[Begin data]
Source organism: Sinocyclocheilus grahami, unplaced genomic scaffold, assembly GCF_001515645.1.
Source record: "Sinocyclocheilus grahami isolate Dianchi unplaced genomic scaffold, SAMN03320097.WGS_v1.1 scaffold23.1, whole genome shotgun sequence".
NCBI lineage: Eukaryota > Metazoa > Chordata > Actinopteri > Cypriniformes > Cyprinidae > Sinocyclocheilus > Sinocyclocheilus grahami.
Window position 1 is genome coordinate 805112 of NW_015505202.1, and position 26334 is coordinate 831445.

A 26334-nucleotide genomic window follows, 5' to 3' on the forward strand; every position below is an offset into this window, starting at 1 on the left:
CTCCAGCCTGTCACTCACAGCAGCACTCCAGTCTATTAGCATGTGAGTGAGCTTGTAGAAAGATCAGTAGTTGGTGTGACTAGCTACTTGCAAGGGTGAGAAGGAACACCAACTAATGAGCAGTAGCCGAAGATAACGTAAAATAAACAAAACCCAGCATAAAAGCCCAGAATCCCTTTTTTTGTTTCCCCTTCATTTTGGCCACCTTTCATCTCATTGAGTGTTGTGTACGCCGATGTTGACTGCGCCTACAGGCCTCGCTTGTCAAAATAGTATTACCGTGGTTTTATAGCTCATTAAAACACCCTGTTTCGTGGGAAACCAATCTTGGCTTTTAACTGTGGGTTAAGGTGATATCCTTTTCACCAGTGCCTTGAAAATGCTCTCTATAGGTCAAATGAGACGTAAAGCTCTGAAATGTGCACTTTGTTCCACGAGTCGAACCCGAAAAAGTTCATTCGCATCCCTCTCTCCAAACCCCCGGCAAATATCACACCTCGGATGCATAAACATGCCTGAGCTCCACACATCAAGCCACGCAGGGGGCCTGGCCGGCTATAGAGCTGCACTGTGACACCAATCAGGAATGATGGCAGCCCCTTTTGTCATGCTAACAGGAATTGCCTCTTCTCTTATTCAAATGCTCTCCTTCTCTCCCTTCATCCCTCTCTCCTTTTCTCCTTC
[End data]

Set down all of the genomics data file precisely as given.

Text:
Source organism: Sinocyclocheilus grahami, unplaced genomic scaffold, assembly GCF_001515645.1.
Source record: "Sinocyclocheilus grahami isolate Dianchi unplaced genomic scaffold, SAMN03320097.WGS_v1.1 scaffold23.1, whole genome shotgun sequence".
NCBI lineage: Eukaryota > Metazoa > Chordata > Actinopteri > Cypriniformes > Cyprinidae > Sinocyclocheilus > Sinocyclocheilus grahami.
Window position 1 is genome coordinate 805112 of NW_015505202.1, and position 26334 is coordinate 831445.

A 26334-nucleotide genomic window follows, 5' to 3' on the forward strand; every position below is an offset into this window, starting at 1 on the left:
CTCCAGCCTGTCACTCACAGCAGCACTCCAGTCTATTAGCATGTGAGTGAGCTTGTAGAAAGATCAGTAGTTGGTGTGACTAGCTACTTGCAAGGGTGAGAAGGAACACCAACTAATGAGCAGTAGCCGAAGATAACGTAAAATAAACAAAACCCAGCATAAAAGCCCAGAATCCCTTTTTTTGTTTCCCCTTCATTTTGGCCACCTTTCATCTCATTGAGTGTTGTGTACGCCGATGTTGACTGCGCCTACAGGCCTCGCTTGTCAAAATAGTATTACCGTGGTTTTATAGCTCATTAAAACACCCTGTTTCGTGGGAAACCAATCTTGGCTTTTAACTGTGGGTTAAGGTGATATCCTTTTCACCAGTGCCTTGAAAATGCTCTCTATAGGTCAAATGAGACGTAAAGCTCTGAAATGTGCACTTTGTTCCACGAGTCGAACCCGAAAAAGTTCATTCGCATCCCTCTCTCCAAACCCCCGGCAAATATCACACCTCGGATGCATAAACATGCCTGAGCTCCACACATCAAGCCACGCAGGGGGCCTGGCCGGCTATAGAGCTGCACTGTGACACCAATCAGGAATGATGGCAGCCCCTTTTGTCATGCTAACAGGAATTGCCTCTTCTCTTATTCAAATGCTCTCCTTCTCTCCCTTCATCCCTCTCTCCTTTTCTCCTTC